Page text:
Magazine article USA TODAY

Mahathir Bin Mohamad: America's Best Muslim Friend. (World Watcher)

Magazine article USA TODAY

Mahathir Bin Mohamad: America's Best Muslim Friend. (World Watcher)

Article excerpt

MOST AMERICANS have never even heard of Mahathir bin Mohamad, the Prime Minister of the relatively small state of Malaysia. Yet, he is America's best friend in the Islamic world. First, he has guided his country successfully for more than 20 years through some tough economic and political times without any American help. This is no simple task because Malaysia is one of the most-racially divided countries in the world, about half Malay Muslim, 33% Chinese, and the rest Indians, Orang Asli, Dayak, Iban, Kadazan, Arabs, Portuguese, and a few others. Race riots in 1969 resulted in hundreds (some speculate thousands) of deaths in fighting between Malays and Chinese. There hasn't been any recurrence during Mahathir's role.

Mahathir, beginning his tenure in 1981, forged a new alliance among the ethnic groups and has led the repair of this torn and fragile social fabric. He has done this by undertaking the unenviable task of initiating and pursuing cultural change among the Malays whom he represents in government. He has been only partially successful in this effort, but enough so that Malaysia's multiracial society has become prosperous and economically developed. Moreover, despite the existence of tension in the society (nothing new to Americans), it continues to be peaceful. In this process, the U.S. has remained a non-participant on the sidelines. Malaysia doesn't need--or want aid. American taxpayers, be grateful.

Second, Mahathir is an honest critic of U.S. foreign policy. He speaks his mind and makes sure Washington knows when he thinks it has gone astray. Of course, there are many critics of American policy and culture, but Mahathir comes at his criticism from an "implications" point of view. That is, instead of constantly carping from an ideological point of view, he is the ultimate pragmatist. His criticisms have regularly turned out to be warnings about another pothole ahead, not about the direction of travel. His vehement negative response to a recent claim of the fight to preemptive strikes against terrorism by U.S. ally Australia is a case in point. Australia's statement on the matter flies in the face of all modern diplomatic history, and an act consistent with the statement would turn the developing world into a quagmire for the U.S.-led effort at containing terrorism.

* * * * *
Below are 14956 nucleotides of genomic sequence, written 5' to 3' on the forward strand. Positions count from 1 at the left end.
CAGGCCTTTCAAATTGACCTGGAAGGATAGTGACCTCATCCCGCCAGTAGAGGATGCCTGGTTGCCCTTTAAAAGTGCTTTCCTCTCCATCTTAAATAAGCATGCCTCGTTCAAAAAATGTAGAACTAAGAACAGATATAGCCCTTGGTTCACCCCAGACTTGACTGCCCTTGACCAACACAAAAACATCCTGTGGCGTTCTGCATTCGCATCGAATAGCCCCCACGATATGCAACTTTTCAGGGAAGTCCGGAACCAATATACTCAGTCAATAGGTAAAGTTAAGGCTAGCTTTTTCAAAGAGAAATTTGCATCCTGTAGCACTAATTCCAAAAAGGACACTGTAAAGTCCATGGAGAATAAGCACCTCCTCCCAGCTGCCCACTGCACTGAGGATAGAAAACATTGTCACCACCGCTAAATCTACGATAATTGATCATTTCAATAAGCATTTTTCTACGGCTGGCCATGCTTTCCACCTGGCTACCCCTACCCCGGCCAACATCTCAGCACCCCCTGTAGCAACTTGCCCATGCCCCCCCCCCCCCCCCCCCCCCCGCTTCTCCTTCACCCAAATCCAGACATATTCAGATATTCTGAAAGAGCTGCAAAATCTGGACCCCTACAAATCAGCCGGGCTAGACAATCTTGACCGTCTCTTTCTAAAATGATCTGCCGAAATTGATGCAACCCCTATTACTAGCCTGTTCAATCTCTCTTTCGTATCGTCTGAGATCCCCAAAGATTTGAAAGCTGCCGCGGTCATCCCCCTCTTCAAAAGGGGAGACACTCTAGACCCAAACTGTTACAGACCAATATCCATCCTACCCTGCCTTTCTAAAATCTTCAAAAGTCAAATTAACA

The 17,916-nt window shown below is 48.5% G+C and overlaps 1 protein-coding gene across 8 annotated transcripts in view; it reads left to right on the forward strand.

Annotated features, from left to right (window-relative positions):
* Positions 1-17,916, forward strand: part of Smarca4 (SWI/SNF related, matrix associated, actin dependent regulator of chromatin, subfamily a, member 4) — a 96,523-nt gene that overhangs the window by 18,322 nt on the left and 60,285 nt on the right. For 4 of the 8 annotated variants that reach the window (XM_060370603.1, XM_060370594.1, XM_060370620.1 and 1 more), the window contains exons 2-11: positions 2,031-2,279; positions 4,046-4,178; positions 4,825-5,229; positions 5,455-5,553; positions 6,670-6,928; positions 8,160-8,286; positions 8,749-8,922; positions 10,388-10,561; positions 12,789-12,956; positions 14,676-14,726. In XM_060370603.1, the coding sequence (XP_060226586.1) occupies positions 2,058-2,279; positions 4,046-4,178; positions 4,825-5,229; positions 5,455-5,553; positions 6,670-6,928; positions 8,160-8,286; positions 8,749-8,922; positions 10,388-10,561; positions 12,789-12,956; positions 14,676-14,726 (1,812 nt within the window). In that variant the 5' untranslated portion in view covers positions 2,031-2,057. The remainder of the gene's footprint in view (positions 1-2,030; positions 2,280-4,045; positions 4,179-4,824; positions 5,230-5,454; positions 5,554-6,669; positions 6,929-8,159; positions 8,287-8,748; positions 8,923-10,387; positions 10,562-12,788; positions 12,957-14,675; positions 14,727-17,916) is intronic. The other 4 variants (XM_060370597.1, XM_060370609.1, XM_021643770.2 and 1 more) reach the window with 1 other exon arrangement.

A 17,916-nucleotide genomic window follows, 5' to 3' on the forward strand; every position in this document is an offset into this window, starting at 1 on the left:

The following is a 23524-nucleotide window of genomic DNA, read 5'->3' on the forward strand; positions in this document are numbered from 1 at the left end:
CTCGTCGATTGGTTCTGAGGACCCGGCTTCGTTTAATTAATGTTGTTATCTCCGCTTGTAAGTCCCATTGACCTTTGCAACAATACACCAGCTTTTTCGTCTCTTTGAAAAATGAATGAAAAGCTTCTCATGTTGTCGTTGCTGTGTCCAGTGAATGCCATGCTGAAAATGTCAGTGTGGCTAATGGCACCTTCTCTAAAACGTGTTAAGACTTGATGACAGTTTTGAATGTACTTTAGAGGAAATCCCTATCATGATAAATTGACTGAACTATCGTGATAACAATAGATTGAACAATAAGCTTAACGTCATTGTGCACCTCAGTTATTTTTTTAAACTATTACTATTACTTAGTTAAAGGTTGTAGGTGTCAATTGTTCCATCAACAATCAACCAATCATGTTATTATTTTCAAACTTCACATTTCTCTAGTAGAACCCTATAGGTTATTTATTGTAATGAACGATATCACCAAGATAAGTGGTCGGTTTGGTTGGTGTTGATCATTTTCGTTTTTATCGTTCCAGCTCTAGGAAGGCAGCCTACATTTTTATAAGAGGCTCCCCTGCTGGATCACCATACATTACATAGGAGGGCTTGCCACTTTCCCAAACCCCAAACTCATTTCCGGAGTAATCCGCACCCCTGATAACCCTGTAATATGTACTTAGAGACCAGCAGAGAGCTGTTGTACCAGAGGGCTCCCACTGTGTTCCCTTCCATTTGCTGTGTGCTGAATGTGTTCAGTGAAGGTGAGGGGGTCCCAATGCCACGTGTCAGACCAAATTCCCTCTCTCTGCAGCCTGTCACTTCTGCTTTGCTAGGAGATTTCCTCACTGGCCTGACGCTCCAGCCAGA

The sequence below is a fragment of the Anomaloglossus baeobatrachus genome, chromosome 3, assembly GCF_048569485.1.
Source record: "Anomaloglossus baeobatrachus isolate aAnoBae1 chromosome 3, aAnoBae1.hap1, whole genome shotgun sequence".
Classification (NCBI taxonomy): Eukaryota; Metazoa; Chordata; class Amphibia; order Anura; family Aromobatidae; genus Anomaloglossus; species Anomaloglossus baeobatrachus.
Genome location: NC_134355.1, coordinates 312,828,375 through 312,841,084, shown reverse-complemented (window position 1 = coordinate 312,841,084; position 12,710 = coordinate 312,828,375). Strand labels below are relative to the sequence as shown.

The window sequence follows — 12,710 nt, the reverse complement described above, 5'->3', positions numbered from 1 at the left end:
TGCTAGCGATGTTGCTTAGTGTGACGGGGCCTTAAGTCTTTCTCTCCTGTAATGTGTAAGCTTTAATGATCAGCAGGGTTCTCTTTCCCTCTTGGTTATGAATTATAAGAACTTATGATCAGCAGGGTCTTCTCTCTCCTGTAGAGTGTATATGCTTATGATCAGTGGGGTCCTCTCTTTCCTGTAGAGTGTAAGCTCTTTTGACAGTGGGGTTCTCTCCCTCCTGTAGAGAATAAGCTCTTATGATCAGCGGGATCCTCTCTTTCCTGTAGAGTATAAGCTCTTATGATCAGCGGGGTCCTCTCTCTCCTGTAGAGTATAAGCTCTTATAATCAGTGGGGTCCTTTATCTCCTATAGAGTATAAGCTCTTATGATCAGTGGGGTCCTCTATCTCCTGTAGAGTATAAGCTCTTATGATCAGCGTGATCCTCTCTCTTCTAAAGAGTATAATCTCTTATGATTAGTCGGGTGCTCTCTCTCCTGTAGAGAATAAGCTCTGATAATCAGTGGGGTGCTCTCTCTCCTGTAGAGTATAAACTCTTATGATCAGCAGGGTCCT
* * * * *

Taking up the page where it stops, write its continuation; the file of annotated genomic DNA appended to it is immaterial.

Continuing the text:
Third, let's look at some of the more-direct acts of friendship. Despite his regular critical observations on the U.S., Mahathir recognizes the positive elements of American society and government policies. In the 1980s, he undertook to educate his Malay population in the sciences, engineering, architecture, business administration, education, computer science, and mathematics. He spoke powerfully about the need to "look East," meaning Japan and South Korea, not California, but in the mid to late 1980s there were more Malaysian students in the U.S. than foreign students from any other country. Why? Because Mahathir understood that the U.S. was where the quality education was and sent the students to get it. Now those tens of thousands of American university graduates make up a growing entrepreneurial and managerial elite in this successful economy. In sending those students, Mahathir--with Malaysian government money--plugged many of dollars into universities in the U. …

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